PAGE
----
|Houser, P - UNIV. OF ARIZ.|
|Shuttleworth, W - UNIV. OF ARIZ|
|Famiglietti, J - UNIV. OF TEXAS|
|Gupta, H - UNIV. OF ARIZ|
|Syed, K - UNIV. OF ARIZ.|
Submitted to: Water Resources Research
Publication Type: Peer Reviewed Journal
Publication Acceptance Date: September 30, 1998
Publication Date: N/A
Interpretive Summary: Soil moisture is very important in semiarid regions. It is important for the survival of plants and has a significant influence on watershed runoff, evaporation and water use by plants. Remote sensing of soil moisture is possible in semiarid regions but such data is typically available infrequently. A model was developed to track the evolution of soil moisture over a basin. Various methods were tested to assimilate or bring in the remotely sensed soil moisture estimates to improve the model. It was found that an assimilation technique that is not too complex but utilizes all the observed remotely sensed data was the best.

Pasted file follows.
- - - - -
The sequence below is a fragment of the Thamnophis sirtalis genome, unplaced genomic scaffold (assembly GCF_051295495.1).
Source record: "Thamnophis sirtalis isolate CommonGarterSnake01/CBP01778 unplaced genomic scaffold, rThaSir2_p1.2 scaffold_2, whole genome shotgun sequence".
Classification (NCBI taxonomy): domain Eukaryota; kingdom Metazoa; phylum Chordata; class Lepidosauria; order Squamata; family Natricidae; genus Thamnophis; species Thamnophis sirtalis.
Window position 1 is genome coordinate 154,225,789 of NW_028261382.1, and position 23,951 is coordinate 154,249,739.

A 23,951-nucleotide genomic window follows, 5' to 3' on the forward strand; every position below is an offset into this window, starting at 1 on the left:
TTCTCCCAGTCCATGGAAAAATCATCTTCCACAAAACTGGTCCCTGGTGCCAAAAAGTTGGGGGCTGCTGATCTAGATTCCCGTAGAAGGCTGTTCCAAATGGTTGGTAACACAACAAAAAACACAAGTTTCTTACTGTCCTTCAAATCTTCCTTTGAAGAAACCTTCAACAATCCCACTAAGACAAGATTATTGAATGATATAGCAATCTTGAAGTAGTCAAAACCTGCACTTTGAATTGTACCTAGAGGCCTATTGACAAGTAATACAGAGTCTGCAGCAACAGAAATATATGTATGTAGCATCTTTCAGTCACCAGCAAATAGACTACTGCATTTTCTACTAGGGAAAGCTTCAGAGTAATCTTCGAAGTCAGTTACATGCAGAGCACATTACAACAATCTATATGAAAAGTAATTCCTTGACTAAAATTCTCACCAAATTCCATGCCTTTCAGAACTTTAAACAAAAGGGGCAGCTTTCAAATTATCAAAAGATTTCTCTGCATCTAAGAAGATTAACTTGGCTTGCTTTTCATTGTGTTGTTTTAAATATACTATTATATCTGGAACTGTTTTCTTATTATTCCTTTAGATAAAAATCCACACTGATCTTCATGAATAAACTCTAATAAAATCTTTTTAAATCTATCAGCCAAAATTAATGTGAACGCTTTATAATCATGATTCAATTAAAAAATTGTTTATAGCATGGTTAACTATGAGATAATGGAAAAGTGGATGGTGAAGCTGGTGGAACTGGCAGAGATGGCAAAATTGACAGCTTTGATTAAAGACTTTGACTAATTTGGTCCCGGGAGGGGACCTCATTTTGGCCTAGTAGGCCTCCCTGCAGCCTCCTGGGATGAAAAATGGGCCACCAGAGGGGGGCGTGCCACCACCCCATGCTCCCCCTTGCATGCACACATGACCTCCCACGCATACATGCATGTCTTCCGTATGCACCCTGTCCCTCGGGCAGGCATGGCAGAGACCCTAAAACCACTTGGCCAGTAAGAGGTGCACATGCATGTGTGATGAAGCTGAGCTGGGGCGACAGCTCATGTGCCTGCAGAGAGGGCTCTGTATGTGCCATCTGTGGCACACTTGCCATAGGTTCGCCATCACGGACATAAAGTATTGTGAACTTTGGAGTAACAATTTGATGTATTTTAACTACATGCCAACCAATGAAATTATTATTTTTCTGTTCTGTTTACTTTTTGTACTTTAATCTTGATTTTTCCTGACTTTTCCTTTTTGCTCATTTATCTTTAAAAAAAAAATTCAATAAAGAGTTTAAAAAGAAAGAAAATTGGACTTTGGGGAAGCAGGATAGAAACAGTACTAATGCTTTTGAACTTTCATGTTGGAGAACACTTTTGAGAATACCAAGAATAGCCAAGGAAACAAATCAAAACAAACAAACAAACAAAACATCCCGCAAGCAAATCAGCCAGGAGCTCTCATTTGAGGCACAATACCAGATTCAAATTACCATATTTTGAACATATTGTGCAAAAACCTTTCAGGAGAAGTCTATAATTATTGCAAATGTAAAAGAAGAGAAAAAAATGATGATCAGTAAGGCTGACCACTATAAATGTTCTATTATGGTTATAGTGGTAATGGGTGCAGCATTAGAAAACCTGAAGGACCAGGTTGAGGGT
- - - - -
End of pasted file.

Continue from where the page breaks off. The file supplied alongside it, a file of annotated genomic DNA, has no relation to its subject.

Technical Abstract: The feasibility of synthesizing distributed fields of soil moisture by the novel application of four-dimensional data assimilation (4DDA) applied in a hydrological model is explored. Six, 160 square kilometers Push Broom Microwave Radiometer (PBMR) images gathered over the USDA-ARS Walnut Gulch experimental watershed in southeast Arizona were assimilated into the TOPLATS hydrologic model using several alternative assimilation procedures Modification of traditional assimilation methods was required to use these high-density PBMR observations. The images were found to contain horizontal correlations with length scales of several tens of kilometers, thus allowing information to be advected beyond the area of the image. Information on surface soil moisture also was assimilated into the subsurface using knowledge of the surface-subsurface correlation. Newtonian nudging assimilation procedures are preferable to other techniques because they nearly preserve the observed patterns within the sampled region, but also yield plausible patterns in unmeasured regions and allow information to be advected in time.